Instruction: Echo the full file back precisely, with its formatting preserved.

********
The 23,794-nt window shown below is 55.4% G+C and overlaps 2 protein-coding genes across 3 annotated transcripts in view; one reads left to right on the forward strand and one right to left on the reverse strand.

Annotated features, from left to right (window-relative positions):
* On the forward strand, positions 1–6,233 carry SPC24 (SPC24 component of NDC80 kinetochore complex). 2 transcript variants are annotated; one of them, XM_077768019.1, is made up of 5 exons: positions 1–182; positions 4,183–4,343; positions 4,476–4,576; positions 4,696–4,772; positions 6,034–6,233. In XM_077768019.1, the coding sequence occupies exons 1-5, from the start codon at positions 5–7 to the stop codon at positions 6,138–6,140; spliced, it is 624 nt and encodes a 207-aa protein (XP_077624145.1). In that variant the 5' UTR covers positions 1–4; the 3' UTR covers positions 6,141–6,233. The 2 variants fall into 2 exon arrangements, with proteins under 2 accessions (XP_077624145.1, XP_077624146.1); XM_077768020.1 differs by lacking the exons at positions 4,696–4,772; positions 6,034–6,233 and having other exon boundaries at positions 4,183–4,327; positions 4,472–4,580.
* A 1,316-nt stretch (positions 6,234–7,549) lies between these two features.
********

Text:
The 23,794-nt window shown below is 55.4% G+C and overlaps 2 protein-coding genes across 3 annotated transcripts in view; one reads left to right on the forward strand and one right to left on the reverse strand.

Annotated features, from left to right (window-relative positions):
* On the forward strand, positions 1–6,233 carry SPC24 (SPC24 component of NDC80 kinetochore complex). 2 transcript variants are annotated; one of them, XM_077768019.1, is made up of 5 exons: positions 1–182; positions 4,183–4,343; positions 4,476–4,576; positions 4,696–4,772; positions 6,034–6,233. In XM_077768019.1, the coding sequence occupies exons 1-5, from the start codon at positions 5–7 to the stop codon at positions 6,138–6,140; spliced, it is 624 nt and encodes a 207-aa protein (XP_077624145.1). In that variant the 5' UTR covers positions 1–4; the 3' UTR covers positions 6,141–6,233. The 2 variants fall into 2 exon arrangements, with proteins under 2 accessions (XP_077624145.1, XP_077624146.1); XM_077768020.1 differs by lacking the exons at positions 4,696–4,772; positions 6,034–6,233 and having other exon boundaries at positions 4,183–4,327; positions 4,472–4,580.
* A 1,316-nt stretch (positions 6,234–7,549) lies between these two features.